A new state bill in California that seeks to change the way some convicted criminals are put on the sex offender registry list is sparking controversy, with some Republicans in the Golden State claiming it would shield sexual predators.
The goal of the legislation, according to California state Sen. Scott Wiener, is to bring parity to the laws governing who has to register as a sex offender in the state and to end discrimination in the courts against LGBT people.
The current law states that while consensual sex between a 15- to 17-year-old and a partner within 10 years of age is illegal, if the pair is having vaginal intercourse, a judge will decide if the accused has to register as a sex offender. Other forms of sex automatically require someone to register as a sex offender.
The law is based on a California Supreme Court ruling that says it is not discriminatory to treat vaginal intercourse and other forms of sex differently and for harsher penalties to be implemented for the latter because the former can cause pregnancy while the others cannot.
The California lawmaker's office said that the law would result in the equal treatment of straight and LGBT young people and end the discrimination against young LGBT people engaged in consensual sexual activity.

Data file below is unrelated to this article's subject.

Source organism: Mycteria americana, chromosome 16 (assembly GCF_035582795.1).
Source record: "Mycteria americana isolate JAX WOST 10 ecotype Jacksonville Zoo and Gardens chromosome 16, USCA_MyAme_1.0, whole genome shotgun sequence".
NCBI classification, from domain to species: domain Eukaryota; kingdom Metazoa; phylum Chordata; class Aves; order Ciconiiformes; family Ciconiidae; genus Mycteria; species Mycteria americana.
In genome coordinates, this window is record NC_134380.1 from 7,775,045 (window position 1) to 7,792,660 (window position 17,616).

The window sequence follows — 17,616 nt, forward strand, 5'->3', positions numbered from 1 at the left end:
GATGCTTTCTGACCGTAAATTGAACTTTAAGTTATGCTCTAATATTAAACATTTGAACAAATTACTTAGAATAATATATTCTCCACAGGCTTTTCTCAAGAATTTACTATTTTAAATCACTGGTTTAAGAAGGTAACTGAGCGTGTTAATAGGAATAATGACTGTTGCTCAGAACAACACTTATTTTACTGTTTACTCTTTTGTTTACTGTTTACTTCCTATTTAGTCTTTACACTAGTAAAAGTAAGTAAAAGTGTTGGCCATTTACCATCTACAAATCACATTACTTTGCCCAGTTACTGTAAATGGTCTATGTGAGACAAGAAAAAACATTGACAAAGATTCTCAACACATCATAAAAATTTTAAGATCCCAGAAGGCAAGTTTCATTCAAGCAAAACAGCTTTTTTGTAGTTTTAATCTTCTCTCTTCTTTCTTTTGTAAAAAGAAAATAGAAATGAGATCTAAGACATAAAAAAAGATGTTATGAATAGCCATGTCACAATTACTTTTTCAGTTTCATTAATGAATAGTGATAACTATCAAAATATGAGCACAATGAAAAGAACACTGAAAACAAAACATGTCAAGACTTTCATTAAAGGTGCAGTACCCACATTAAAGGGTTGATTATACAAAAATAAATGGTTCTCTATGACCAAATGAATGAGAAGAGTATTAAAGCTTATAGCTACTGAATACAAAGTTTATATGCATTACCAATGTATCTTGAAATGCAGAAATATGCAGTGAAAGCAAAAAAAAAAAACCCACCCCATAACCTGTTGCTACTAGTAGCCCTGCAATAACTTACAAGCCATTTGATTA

"The judge would have discretion in these cases as to whether or not to place someone on the sex offender registry," Victor Ruiz-Cornejo, Wiener's communication's director, said in an email to Fox News. "While it is most often LGBT young people that are impacted, the bill itself brings parity to the way we treat sexual acts."
Republican lawmakers in California have come out strongly against the legislation – saying that the bill would allow sexual predators to lure minors to have sex with them without fear of having to register as a sex offender if caught.
“The language of the bill states that if a predator is not more than 10 years older than the minor, he or she would have an opportunity to avoid registering as a sex offender,” Republican state Sen. Mike Morrell said in a statement to Fox News. “This proposed legislation would place our children at risk. The bill is wrong and it is immoral.”
In a press release, the California State Senate Republican Caucus claims that, if the bill is passed, “a 25-year-old luring a 15-year-old, a 22-year-old luring a 12-year-old, or an 19-year-old luring a 9-year-old would be shielded under the proposed legislation.”
Sponsors and supporters of the bill contest this argument, saying that the bill still maintains the provision that anyone convicted of a sexual act with a child 14 years old or younger automatically must register as a sex offender. Instead, they argue that the bill is meant to protect LGBT people in consensual sexual relationships.
"There's no reason for the law to treat a high school senior dating a high school junior differently because of their sexual orientation or gender identity," Rick Zbur, the executive director of equality California, said in a statement. "For years, we've been working to make this common-sense fix and ensure LGBTQ young people are treated the same as their peers."